His name is Steve Uroz. (Pronounced Euros.) Steve is a regular attendee of the Biker Church that meets Sundays at 8:30am at HAWG Heaven restaurant in Hogansville, Georgia.
Steve, who is probably fifteen years my senior, is the kind of guy who always has some sort of mischief going on. He loves to laugh and cut up with people. A couple of Sundays ago, he was in rare form. Before the actual service started, he was lightheartedly picking at everybody around him – including Pastor Randall Hodge.
Well, it wasn’t long until everybody began to pick back! Soon, he was catching it from all sides. Then, in the midst of this verbal barrage he was receiving, he turned to me with a smile on his face that stretched from ear to ear and said, “I wish everyday was Sunday. I love getting to come here and be with my friends. This is the best day of the week for me!”
As I soaked in how profound of a statement he had just made, I told him I was going to write a Pastor’s Column about it. His only reaction was to flash a sheepish grin at me and say, “Just make sure you spell my name right!”
Steve’s statement struck a chord with me. It reminded me that we don’t know what others may be going through in the course of their day, week, month, year, or even their life. We also have no idea how that something we take for granted and think regular, average, routine, or simple, may mean the world to somebody else.
As I pondered what Steve had said I was reminded of the lyrics to the 1980’s sitcom Cheers: “Making you way in the world today takes everything you’ve got. Taking a break from all your worries sure would help a lot. Wouldn’t you like to get away? Sometimes you want to go where everybody knows your name and they’re always glad you came. You wanna be where you can see; our troubles are all the same. You wanna be where everybody knows your name.”
When it comes to this thing we call church, I’m afraid that somewhere along the way we have bought into a doctrine that teaches bigger is always better and in the end, the church with the tallest steeple, biggest buildings, and the most people – wins. The only problem with that doctrine is – it just ain’t so!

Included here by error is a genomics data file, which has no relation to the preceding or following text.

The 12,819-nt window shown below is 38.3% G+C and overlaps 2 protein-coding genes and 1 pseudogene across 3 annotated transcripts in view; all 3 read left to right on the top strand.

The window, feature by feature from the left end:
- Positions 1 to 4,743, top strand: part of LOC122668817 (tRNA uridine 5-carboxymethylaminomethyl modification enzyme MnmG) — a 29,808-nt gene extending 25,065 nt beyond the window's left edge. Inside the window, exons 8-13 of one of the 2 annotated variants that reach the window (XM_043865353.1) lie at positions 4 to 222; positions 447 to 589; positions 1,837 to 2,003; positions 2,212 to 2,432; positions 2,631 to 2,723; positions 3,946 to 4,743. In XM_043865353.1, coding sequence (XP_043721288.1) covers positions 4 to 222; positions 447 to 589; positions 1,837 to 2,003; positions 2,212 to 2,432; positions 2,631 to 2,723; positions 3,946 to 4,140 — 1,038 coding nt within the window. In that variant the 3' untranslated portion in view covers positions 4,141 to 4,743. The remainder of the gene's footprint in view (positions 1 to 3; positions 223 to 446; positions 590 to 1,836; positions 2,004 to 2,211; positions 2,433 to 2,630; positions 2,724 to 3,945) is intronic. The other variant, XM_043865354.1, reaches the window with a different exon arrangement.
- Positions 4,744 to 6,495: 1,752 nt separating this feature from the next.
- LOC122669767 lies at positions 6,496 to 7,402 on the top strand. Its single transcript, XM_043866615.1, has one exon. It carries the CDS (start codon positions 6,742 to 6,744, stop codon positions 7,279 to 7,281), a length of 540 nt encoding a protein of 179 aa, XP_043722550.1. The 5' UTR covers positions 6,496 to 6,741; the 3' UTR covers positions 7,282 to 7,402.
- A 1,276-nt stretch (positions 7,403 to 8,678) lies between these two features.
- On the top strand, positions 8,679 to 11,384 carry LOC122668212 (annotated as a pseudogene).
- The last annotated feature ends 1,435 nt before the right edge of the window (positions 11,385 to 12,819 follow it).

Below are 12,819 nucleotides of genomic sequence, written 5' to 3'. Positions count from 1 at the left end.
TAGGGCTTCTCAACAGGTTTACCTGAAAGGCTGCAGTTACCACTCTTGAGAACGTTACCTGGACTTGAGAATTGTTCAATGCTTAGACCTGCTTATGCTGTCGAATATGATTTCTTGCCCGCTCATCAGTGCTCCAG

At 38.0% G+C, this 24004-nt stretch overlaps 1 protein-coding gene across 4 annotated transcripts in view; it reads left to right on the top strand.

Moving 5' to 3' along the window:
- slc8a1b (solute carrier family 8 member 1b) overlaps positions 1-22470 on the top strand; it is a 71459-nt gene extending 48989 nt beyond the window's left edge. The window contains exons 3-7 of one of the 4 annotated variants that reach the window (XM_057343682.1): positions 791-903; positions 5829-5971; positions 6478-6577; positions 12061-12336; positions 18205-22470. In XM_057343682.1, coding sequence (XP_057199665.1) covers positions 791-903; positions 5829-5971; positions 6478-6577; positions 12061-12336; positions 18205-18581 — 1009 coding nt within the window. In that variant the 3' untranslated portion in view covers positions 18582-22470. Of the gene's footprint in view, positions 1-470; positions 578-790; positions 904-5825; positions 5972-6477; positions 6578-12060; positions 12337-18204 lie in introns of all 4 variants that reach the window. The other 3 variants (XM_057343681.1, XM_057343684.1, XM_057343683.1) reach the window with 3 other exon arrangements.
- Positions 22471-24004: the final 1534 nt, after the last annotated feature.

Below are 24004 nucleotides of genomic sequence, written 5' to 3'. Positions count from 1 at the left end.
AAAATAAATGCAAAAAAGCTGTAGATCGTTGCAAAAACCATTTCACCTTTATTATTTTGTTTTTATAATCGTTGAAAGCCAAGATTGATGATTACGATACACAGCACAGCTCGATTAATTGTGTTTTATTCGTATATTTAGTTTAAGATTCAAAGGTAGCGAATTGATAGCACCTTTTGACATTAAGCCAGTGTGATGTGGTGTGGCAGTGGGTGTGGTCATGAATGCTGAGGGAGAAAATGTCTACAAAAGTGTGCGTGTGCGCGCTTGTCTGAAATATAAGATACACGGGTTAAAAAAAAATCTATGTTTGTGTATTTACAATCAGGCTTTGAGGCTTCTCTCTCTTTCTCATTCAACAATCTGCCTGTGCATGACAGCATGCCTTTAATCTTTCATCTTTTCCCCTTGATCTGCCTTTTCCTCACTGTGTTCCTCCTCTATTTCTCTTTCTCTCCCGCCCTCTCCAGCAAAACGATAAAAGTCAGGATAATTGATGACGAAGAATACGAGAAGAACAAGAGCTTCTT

Several years ago a pastor asked me how many churches we had in the Troup Baptist Association. I told him how many we had at that time. (We now have fifty-one churches with a total membership of over 14,000.) He then asked how many churches I thought were effectively doing the Great Commission (Going into all the world evangelizing) and the Great Commandment (Loving God and your neighbor).
Again, I gave him a number. He then looked at me with an inquisitive look on his face and asked, “Well, then don’t you think it would make sense to combine some of the smaller churches in the different regions of the association and create larger churches?” I didn’t hesitate with my answer. I said, “NO!” Then, with a puzzled look on his face he asked, “Why not?” I responded, “Because people are serving God in positions in those smaller churches – who would never do so in a larger church.”
Now, don’t get me wrong. I am certainly in favor of larger churches – and I know their small groups are intimate – but I have become convinced that in the church world, we need to hear the lyrics of Cheers again: “… Sometimes you want to go where everybody knows your name and they’re always glad you came. You wanna be where you can see; our troubles are all the same. You wanna go where everybody knows your name.”
My buddy Steve gets it! He wishes every day was Sunday so he could attend Biker Church. Why? Because of the good food, good singing, or good preaching? No! Because there – everybody knows his name!
Just maybe it’s time you started attending a church or small group where everybody knows your name – or perhaps better stated – start attending again!